Former USOEC short track speedskater Allison Baver giving long track a try
MARQUETTE – The lemons that have pelted Allison Baver for the past few years could make some mighty fine-tasting Olympic lemonade for the former U.S. Olympic Education Center speedskater the next time the Winter Games are held in 2014 in Sochi .
Baver isn’t one to be deterred when she’s told no, and it’s served her well throughout her short track speedskating career, where she made the Winter Olympics in Turin, Italy, in 2006 and in Vancouver, British Columbia, in 2010. She won a bronze medal skating for the U.S. in the 3,000-meter relay in Vancouver.
That medal came after a horrific accident during a 2009 race in Bulgaria which fractured her lower leg and ankle. Her leg was so badly mangled that she had been told she might not ever walk normally again, let alone be able to skate competitively.
She didn’t accept that prognosis, however, coming back for the Vancouver Olympics a year later while still rehabbing. After that, she was thwarted from rejoining the U.S. national team by its now-disgraced head coach, so she trained on her own.
Jae Su Chun was accused by a number of athletes of using verbal and physical intimidation in his coaching, and he subsequently resigned as national coach.
But Baver’s complaint was only that he felt she was not ready to rejoin the U.S. National Team after the 2010 Olympics because of her 2009 injury despite her being part of the medal-winning relay team.
That was all on the short track. That determination spilled over to a nearly lifelong interest in speedskating’s other side, long-track speedskating, which she also began to train for.
In 2012, she became so good at each discipline – which are about as different as playing quarterback and kicker in football – that she’s now qualified to compete for berths on the U.S. Olympic teams in both short track and long-track when tryouts are held in December and January.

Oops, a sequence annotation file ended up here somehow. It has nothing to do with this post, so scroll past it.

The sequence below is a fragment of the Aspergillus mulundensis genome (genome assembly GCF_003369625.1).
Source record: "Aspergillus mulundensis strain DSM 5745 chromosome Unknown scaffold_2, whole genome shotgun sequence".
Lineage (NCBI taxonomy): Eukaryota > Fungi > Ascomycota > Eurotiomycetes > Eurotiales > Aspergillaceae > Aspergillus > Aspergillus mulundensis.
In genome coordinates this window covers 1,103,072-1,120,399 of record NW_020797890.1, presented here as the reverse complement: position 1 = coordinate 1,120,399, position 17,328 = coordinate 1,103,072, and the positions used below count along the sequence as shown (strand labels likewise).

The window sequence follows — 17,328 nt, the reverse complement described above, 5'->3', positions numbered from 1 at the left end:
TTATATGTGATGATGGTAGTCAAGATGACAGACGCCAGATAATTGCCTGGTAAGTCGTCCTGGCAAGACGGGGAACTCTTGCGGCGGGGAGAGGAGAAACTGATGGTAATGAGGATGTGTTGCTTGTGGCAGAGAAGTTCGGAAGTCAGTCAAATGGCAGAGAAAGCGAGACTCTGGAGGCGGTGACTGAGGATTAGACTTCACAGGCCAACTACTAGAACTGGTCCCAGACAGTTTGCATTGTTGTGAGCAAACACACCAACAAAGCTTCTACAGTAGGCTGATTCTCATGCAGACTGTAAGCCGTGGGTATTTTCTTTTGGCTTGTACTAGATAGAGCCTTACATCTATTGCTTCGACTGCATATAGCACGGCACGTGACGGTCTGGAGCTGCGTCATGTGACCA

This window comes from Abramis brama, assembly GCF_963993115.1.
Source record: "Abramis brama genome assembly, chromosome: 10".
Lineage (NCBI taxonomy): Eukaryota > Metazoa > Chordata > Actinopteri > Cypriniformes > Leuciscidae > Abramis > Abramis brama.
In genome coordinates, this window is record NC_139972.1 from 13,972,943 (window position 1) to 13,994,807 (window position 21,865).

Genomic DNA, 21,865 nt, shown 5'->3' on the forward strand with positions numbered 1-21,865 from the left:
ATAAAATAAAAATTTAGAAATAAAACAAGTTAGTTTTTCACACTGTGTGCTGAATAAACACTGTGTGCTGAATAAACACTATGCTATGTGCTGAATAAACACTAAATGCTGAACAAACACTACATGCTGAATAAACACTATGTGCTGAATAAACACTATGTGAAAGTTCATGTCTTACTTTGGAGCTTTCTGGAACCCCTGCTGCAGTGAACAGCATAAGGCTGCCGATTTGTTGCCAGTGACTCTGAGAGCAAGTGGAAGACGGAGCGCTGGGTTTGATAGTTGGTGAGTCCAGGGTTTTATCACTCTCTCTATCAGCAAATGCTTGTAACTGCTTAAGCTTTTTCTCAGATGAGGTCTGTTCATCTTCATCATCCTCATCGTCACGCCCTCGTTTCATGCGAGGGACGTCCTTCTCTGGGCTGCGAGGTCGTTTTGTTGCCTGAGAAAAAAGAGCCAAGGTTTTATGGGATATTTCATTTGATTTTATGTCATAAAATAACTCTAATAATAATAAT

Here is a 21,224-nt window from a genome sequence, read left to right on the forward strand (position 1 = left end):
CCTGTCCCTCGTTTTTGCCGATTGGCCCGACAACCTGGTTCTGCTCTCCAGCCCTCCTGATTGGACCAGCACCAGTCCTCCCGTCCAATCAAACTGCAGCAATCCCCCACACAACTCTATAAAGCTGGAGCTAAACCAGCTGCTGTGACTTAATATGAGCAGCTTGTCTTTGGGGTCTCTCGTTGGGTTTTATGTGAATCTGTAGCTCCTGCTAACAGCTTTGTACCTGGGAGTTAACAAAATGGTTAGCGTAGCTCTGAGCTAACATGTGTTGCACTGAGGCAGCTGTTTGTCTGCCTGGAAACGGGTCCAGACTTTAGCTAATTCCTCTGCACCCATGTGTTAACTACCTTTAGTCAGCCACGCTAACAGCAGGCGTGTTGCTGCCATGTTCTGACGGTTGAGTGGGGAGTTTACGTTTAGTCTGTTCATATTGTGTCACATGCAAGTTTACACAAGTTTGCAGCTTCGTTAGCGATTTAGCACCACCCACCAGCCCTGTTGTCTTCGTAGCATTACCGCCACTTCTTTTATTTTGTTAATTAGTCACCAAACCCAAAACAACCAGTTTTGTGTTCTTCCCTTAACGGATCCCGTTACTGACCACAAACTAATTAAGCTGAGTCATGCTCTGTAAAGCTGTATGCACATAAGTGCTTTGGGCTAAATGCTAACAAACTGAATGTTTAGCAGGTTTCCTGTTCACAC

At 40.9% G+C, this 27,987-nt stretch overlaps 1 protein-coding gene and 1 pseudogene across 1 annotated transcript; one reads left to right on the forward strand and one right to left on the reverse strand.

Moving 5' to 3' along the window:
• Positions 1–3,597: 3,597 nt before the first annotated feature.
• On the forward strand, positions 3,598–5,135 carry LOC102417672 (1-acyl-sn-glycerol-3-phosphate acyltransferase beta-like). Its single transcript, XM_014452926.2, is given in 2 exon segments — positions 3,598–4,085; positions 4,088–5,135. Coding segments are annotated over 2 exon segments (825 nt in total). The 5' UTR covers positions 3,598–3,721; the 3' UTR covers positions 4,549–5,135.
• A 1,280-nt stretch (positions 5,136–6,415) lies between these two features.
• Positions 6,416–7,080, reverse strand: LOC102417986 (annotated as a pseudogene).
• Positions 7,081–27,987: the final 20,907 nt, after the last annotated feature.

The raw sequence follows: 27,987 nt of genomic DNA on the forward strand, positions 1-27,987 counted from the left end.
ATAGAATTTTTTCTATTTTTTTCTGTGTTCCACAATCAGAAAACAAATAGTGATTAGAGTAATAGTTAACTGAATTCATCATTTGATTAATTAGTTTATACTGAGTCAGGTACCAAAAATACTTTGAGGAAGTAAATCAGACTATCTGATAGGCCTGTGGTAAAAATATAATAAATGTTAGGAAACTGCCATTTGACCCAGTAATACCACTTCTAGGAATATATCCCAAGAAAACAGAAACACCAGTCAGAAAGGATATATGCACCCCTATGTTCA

Baver is not sure whether she’ll try to become an Olympian in one or the other – or both – because the tryouts are held barely a week apart.
She says she dreams of doing both, but the practical reality – which also includes focused training in just one discipline – may rule that out.
“I’ve had people ask me which one I want to do and tell me you’ve got to give up one so you concentrate on the other,” she said recently by telephone.
“But I don’t see why I have to decide so soon.”
She outlined a training regimen that sounds exhausting just listening to it, let alone participating in it. But remember, this is a woman whose long suit is determination.
“I work with a sports psychologist now so I can train in both short track and long-track at the same time,” Baver said.
Part of the difficulty with simultaneous training in the two disciplines is that the skating techniques often contradict each other – what works in long-track, such as the way you position yourself at the start line, is a big no-no in short track, and vice versa.
So she is constantly having to reset her mind moving from one to the other.
A typical day is short track training from 7-9 a.m., long-track from 9-11 a.m., with time set aside for continued rehab of her leg and ankle.
“There are exercises I have to do every single day, then twice a week, I have a specific regimen for about an hour and a half or two hours,” she said.
On top of that, she is the driving force behind the Off The Ice Foundation that raises money to purchase skating gear and provide education in the sport for children.
And when she can find the time, she works on her own clothing line of what she calls “bodywear” – a new type of sportswear and activewear with a style that is fashionable outside the workout and sports arenas.
Baver, 32, started training at the USOEC in September 2000, when she transferred to Northern Michigan University from Penn State University while training in short track.
“I was in school and at the USOEC until March or April of 2002,” she said, adding she has spent time off and on since then, too, leading up to U.S. Olympic Trials and World Cup short track events held at NMU during the past six or seven years.
“Because of the time I spent in Marquette, I feel like it’s home every time I come there,” she said about visits to this area. “I feel I was very blessed and I’m thankful the program was there.
“It’s really where I got my start in short track speedskating.
“The USOEC created a discipline and atmosphere I needed. I was still able to go to college and at the same time have Olympic-caliber coaching.”
You can see all the facets of Baver’s life on her website,
Steve Brownlee can be reached at 906-228-2500, ext. 246.